Kanye West: The latest artist to blur the lines between artistry and instability
kanye-west-twitter

Are Kanye West’s Twitter rants just for play – or do they hint at real instability?

After months of speculation, Kanye’s The Life of Pablo is finally out there and is currently streaming exclusively for a week on Jay Z’s Tidal music platform.

For many, there was a hunch that his recent erratic Twitter activity, which has seen him renaming the record on three separate occasions, a fully-fledged rant at fellow rapper Wiz Khalifa and defending his lyrics against accusations of misogyny, was all part of a subversive PR campaign which made the new album and clothing line launch literally unavoidable.

But the question is: how much is the line blurred between performance piece and genuine instability?

kanye album launch
Kanye at his album launch in New York – Getty Images

At the album launch / fashion show last week at Madison Square Gardens, Kanye seemed to be all smiles and good humour as he danced along with his collaborators – but there was still a sense of awkwardness as he addressed the gathered crowd about his gripes with the technology guys in San Diego – before sharing a baffling trailer for a video-game of his Mum travelling to the gates of Heaven.

The weirdness didn’t stop there – West continues to be extremely active on Twitter.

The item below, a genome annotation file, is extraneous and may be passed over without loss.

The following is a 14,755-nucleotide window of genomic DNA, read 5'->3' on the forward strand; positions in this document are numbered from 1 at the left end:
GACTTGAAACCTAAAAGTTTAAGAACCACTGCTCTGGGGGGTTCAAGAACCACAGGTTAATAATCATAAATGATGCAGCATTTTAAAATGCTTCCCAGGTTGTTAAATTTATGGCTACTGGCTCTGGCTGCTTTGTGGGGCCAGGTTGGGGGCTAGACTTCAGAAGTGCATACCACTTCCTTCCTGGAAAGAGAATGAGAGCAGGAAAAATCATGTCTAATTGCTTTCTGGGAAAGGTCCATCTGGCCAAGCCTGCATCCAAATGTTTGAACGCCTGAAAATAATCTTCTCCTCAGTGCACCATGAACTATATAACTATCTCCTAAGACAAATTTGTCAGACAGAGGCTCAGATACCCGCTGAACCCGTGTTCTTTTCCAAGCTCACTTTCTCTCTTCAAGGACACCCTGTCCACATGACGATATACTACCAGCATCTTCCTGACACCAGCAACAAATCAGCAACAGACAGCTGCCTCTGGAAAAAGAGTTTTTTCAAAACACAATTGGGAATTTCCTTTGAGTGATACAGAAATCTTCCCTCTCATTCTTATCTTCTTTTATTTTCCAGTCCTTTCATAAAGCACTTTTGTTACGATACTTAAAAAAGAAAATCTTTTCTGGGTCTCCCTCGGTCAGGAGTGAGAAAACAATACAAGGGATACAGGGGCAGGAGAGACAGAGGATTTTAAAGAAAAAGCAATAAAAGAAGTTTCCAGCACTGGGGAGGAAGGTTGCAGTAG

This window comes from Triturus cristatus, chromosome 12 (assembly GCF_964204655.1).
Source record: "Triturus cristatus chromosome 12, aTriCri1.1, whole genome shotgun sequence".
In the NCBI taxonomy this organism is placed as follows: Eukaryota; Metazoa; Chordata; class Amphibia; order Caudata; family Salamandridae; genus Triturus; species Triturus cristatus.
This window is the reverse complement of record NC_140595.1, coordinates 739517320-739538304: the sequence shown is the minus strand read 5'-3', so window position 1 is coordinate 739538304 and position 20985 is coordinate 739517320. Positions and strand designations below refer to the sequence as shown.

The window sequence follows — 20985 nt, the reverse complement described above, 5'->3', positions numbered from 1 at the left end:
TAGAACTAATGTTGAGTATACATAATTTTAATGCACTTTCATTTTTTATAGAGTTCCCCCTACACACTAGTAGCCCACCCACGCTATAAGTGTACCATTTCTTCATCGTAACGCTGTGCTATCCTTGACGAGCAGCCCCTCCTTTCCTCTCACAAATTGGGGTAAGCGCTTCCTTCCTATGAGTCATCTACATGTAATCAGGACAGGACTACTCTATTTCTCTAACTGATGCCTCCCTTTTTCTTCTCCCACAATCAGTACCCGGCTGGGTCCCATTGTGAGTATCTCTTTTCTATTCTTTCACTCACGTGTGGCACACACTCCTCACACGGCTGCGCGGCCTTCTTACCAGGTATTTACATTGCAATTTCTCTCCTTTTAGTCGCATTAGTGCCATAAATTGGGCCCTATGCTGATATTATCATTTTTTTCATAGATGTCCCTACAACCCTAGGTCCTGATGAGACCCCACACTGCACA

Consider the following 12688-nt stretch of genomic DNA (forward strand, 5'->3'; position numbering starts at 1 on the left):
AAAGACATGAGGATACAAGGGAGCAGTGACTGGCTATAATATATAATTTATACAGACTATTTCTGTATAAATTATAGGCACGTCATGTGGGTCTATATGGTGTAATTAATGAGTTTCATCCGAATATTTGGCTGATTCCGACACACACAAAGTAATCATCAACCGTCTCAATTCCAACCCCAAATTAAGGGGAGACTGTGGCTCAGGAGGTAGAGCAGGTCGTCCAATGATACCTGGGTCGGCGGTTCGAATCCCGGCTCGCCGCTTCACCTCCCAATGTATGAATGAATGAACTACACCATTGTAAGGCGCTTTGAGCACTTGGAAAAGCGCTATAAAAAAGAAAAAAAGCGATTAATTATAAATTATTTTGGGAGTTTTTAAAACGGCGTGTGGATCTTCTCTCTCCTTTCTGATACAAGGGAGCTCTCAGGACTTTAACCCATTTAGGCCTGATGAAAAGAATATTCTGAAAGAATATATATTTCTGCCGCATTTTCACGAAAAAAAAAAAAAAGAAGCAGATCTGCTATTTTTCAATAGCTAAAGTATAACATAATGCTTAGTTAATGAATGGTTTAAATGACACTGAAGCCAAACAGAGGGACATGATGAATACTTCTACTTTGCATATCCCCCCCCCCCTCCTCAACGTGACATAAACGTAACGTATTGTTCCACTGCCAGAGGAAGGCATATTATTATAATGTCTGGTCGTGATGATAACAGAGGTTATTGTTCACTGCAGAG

Asking for Facebook lord Mark Zuckerberg and Google king Larry Page to get in touch about funding his empire.

This is just a small snippet into a constant stream of consciousness that has been going on over a number of days, where West also claimed to be over $53 million in debt and asking people if they had seen the movie Tron.

Whilst Kanye’s social media barrage is enough to at least raise eyebrows, long-time collaborator Rhmyefest has also hinted that things aren’t well with Kanye.

To put Rhymefest’s (real name Che Smith) comments into context, the rapper has been a co-writer on some of West’s biggest hits for more than a decade – with credits on tracks from ‘Jesus Walks’ to ‘New Slaves’.

We’re not talking an outside observer here, but in fact a close confidant.

As for The Life of Pablo, Kanye’s lyrics are often brutally honest to the point of shocking.

There’s the misjudged Taylor Swift joke on ‘Famous’ that has already soured their relationship (after Kanye had made amends for not letting her finish back in 2009), and there’s his jibe at Ray J, an ex of his wife Kim Kardashian, on ‘Highlights’:

I bet me and Ray J would be friends
If we ain’t love the same bitch
Yeah, he might have hit it first
Only problem is I’m rich

It would be excruciatingly near-the-knuckle even for a stand-up comedian.

Coupled with this however are moments of true black comedy gold such as in ‘No More Parties in L.A.’, where he drops the self-aware line:

My psychiatrist got kids that I inspired
First song they played for me was ’bout their friend that just died

With Kanye the line between personal and private, real and exaggerated, seems to have become irreversibly blurred.

Perhaps we’re watching an artist fall apart at a rate of tweets-per minute, or maybe it’s all just a ruse? Is he working the whole of the media industry like a giant wrestling crowd, reinventing the machismo posturing culture of hip-hop with searing honesty?

Only time will tell.

The Life of Pablo is available to stream now via Tidal

More: How musicians are breaking down the stigma of mental illness